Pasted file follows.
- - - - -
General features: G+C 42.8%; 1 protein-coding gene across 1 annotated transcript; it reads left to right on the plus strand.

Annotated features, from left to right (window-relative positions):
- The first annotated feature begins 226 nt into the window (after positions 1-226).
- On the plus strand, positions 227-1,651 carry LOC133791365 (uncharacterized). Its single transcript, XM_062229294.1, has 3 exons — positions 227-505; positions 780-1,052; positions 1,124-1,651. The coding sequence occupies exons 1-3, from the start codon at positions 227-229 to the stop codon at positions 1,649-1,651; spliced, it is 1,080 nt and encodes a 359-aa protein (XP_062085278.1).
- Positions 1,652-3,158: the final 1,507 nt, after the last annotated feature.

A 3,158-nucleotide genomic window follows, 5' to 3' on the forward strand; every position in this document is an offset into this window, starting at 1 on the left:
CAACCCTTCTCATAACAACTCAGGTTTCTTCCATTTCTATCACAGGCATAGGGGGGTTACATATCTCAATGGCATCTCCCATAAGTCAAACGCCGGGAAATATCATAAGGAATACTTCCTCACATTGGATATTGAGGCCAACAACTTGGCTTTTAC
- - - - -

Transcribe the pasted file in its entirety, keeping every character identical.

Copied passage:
General features: G+C 42.8%; 1 protein-coding gene across 1 annotated transcript; it reads left to right on the plus strand.

Annotated features, from left to right (window-relative positions):
- The first annotated feature begins 226 nt into the window (after positions 1-226).
- On the plus strand, positions 227-1,651 carry LOC133791365 (uncharacterized). Its single transcript, XM_062229294.1, has 3 exons — positions 227-505; positions 780-1,052; positions 1,124-1,651. The coding sequence occupies exons 1-3, from the start codon at positions 227-229 to the stop codon at positions 1,649-1,651; spliced, it is 1,080 nt and encodes a 359-aa protein (XP_062085278.1).
- Positions 1,652-3,158: the final 1,507 nt, after the last annotated feature.

A 3,158-nucleotide genomic window follows, 5' to 3' on the forward strand; every position in this document is an offset into this window, starting at 1 on the left:
CAACCCTTCTCATAACAACTCAGGTTTCTTCCATTTCTATCACAGGCATAGGGGGGTTACATATCTCAATGGCATCTCCCATAAGTCAAACGCCGGGAAATATCATAAGGAATACTTCCTCACATTGGATATTGAGGCCAACAACTTGGCTTTTAC